Ricardo Mayorga swung so hard at Cory Spinks throughout their fight last December that once, when a wild shot missed its mark, Mayorga spun around in a cartoonish pirouette.
It is that type of aggression that makes Mayorga at once vulnerable and incredibly dangerous.
And it is what makes him such a compelling choice for Felix Trinidad's return to boxing.
Tonight at Madison Square Garden, Trinidad (41-1) will make his much-anticipated comeback against Mayorga (27-4) in a 160-pound non-title bout. Trinidad, the beloved Puerto Rican who won titles at 147, 154 and 160 pounds, has been away from the ring for nearly two and one-half years. But he has eschewed the typical comeback route -- a few non-threatening warmups before a truly challenging bout -- for a former welterweight champion who has shown he can shake up boxing with one punch.
Mayorga did it in January of 2003, when he unleashed a devastating right hand to knock out previously unbeaten Vernon Forrest in the third round of their 147-pound title bout, and he has been boasting that he will give Trinidad the same treatment. He has promised to look for a knockout from Round 1 and has said he would stick his chin out and accept one of Trinidad's famous left hooks.
"I can tell you this much," said Mayorga, who will turn 31 tomorrow. "It's going to be a very active fight from my side."
Mayorga is reckless but powerful (he has knocked out 23 of the 27 fighters he has beaten), arrogant but tough (he has not been knocked out since the first bout of his pro career). The 31-year-old Trinidad, meanwhile, has accumulated 29 months worth of rust, and even in his prime he was considered a slow starter. He was on the canvas in the fourth round of his victory over Fernando Vargas and the third round of his victory over David Reid.
"There is no way on God's green earth that I would have taken this fight [for Trinidad] the first fight back," said Kevin Cunningham, Spinks's trainer and manager.
But many believe that if Trinidad's skills are comparable to what they were before his retirement, Mayorga might be a tailor-made opponent. Because Mayorga is so wild, he is vulnerable to powerful straight punches, which Trinidad can throw.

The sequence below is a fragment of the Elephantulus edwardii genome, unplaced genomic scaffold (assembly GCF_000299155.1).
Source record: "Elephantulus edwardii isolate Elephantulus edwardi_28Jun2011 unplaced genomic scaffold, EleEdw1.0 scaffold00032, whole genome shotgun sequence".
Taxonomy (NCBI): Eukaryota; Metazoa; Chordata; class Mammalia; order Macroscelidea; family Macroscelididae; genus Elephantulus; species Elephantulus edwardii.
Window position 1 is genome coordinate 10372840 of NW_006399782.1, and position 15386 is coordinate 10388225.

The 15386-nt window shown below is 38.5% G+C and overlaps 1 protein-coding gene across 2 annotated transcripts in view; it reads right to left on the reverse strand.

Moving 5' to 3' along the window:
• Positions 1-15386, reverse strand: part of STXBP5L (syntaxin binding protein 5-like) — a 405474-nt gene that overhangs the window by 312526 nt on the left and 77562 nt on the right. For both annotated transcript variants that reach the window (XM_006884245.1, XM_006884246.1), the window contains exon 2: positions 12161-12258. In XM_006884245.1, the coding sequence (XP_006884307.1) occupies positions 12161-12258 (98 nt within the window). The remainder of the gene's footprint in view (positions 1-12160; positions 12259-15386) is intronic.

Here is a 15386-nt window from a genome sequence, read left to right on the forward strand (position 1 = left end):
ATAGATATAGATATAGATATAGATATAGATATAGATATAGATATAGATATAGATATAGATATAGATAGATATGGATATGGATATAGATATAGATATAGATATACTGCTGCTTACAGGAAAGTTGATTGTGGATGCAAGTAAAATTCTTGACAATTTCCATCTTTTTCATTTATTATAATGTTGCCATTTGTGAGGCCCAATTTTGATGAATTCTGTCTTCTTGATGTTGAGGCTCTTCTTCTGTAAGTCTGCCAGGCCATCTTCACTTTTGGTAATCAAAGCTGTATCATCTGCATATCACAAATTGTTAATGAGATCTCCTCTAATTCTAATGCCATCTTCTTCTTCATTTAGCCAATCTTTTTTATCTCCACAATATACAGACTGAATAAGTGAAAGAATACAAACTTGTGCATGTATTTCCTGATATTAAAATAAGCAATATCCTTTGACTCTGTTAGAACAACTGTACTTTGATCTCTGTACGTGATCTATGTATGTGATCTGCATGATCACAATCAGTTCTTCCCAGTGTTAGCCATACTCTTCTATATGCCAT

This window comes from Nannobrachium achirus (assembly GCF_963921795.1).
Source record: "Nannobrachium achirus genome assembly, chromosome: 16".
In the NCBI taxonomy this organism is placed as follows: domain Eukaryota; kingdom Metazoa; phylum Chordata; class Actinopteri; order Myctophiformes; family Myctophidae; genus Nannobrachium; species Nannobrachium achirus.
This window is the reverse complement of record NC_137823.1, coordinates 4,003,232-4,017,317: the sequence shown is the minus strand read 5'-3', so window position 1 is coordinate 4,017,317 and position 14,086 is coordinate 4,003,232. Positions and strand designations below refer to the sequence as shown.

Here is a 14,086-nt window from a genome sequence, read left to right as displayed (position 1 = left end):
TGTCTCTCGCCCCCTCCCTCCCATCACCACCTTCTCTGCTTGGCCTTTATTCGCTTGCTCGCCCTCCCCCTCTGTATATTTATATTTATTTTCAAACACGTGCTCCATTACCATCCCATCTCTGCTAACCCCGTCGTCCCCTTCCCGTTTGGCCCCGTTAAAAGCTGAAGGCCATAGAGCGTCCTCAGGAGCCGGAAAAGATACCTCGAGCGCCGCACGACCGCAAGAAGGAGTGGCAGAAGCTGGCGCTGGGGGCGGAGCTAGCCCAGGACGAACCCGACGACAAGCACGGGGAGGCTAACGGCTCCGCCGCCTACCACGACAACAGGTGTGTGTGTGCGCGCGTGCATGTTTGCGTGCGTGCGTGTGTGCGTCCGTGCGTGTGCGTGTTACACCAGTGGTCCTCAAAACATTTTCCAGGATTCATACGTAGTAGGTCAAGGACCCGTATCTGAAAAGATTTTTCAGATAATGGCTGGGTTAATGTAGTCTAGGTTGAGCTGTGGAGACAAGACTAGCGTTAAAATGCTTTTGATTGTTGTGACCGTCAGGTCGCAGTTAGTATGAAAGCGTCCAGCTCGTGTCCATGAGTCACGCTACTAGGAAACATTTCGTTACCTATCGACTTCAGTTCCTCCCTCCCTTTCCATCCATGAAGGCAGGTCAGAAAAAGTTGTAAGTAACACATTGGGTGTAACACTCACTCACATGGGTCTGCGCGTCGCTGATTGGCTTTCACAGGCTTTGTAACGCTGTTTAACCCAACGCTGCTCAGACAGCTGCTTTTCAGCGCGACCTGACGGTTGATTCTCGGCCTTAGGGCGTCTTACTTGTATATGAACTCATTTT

Spinks provided the blueprint for defeating Mayorga, staying on the defensive for most of their 12-round fight and picking his spots en route to a majority decision.
"A guy fighting the style of Cory Spinks is amused by Mayorga," HBO commentator Jim Lampley said. "If you're fighting Cory Spinks's style, Mayorga is exactly what you want to see coming."
But Trinidad may not be able to fight Spinks's style. He's a power puncher, not a technically skilled boxer, and his lack of footwork was exposed by Bernard Hopkins, who handed Trinidad his only loss in September 2001.
"Cory has the ability to execute the strategy that we played out," Cunningham said. "Trinidad is no slick boxer. He's not elusive."
The key for Trinidad, it seems, is not getting caught up in Mayorga's bluster -- coming from the Nicaraguan's fists or mouth -- and refusing to be drawn into an all-out brawl. That is what Mayorga was able to do in his two victories over Forrest -- especially the first.
"Forrest fought the wrong fight," longtime boxing observer Bert Sugar said. "He tried to prove his machismo by duking it out with Mayorga, which is not what you want to do. I don't see Trinidad doing that. He's too calm, cool and collected."
The one thing that most people surrounding the fight seem to agree on is that it won't go the distance, as both fighters have considerable knockout power.
"It's going to come down to who's able to get theirs first," Cunningham said. "Who's able to drop the bomb first."
Trinidad, who cited the love of his many fans as one of the reasons for his comeback, will have a considerably partisan crowd backing him tonight. He has packed the Garden several times before, and it should be filled again tonight with Puerto Rican flags and passionate chants. He was mobbed by fans on Sunday at JFK Airport.
Mayorga will be the villain tonight, and, considering the bad-boy persona he has created, it is a role he seems happy to play.
"We've got to keep in mind there might be 16,000 Puerto Ricans in the stands, but I'm only fighting one in the ring," he said. "That's Tito Trinidad, and he better watch out."